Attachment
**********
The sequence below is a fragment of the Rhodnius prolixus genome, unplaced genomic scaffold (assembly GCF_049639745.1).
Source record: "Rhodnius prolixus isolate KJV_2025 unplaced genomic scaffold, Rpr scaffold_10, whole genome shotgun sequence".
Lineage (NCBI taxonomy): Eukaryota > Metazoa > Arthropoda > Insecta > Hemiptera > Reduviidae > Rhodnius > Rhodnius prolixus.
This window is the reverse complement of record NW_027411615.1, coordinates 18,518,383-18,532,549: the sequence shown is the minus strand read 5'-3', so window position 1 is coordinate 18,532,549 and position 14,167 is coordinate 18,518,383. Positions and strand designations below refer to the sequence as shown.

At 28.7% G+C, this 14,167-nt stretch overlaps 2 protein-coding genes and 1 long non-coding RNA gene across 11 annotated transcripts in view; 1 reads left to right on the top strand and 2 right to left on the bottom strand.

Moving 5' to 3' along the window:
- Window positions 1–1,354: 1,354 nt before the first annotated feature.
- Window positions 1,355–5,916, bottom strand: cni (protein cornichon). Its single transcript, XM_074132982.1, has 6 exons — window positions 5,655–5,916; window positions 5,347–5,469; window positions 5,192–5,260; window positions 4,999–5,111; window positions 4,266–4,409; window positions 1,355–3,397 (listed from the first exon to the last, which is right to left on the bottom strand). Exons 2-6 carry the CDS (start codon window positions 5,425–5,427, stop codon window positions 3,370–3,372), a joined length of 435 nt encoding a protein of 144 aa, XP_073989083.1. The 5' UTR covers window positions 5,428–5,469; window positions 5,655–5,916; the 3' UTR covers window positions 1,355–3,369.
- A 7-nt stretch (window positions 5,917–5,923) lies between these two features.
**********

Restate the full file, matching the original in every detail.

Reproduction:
The sequence below is a fragment of the Rhodnius prolixus genome, unplaced genomic scaffold (assembly GCF_049639745.1).
Source record: "Rhodnius prolixus isolate KJV_2025 unplaced genomic scaffold, Rpr scaffold_10, whole genome shotgun sequence".
Lineage (NCBI taxonomy): Eukaryota > Metazoa > Arthropoda > Insecta > Hemiptera > Reduviidae > Rhodnius > Rhodnius prolixus.
This window is the reverse complement of record NW_027411615.1, coordinates 18,518,383-18,532,549: the sequence shown is the minus strand read 5'-3', so window position 1 is coordinate 18,532,549 and position 14,167 is coordinate 18,518,383. Positions and strand designations below refer to the sequence as shown.

At 28.7% G+C, this 14,167-nt stretch overlaps 2 protein-coding genes and 1 long non-coding RNA gene across 11 annotated transcripts in view; 1 reads left to right on the top strand and 2 right to left on the bottom strand.

Moving 5' to 3' along the window:
- Window positions 1–1,354: 1,354 nt before the first annotated feature.
- Window positions 1,355–5,916, bottom strand: cni (protein cornichon). Its single transcript, XM_074132982.1, has 6 exons — window positions 5,655–5,916; window positions 5,347–5,469; window positions 5,192–5,260; window positions 4,999–5,111; window positions 4,266–4,409; window positions 1,355–3,397 (listed from the first exon to the last, which is right to left on the bottom strand). Exons 2-6 carry the CDS (start codon window positions 5,425–5,427, stop codon window positions 3,370–3,372), a joined length of 435 nt encoding a protein of 144 aa, XP_073989083.1. The 5' UTR covers window positions 5,428–5,469; window positions 5,655–5,916; the 3' UTR covers window positions 1,355–3,369.
- A 7-nt stretch (window positions 5,917–5,923) lies between these two features.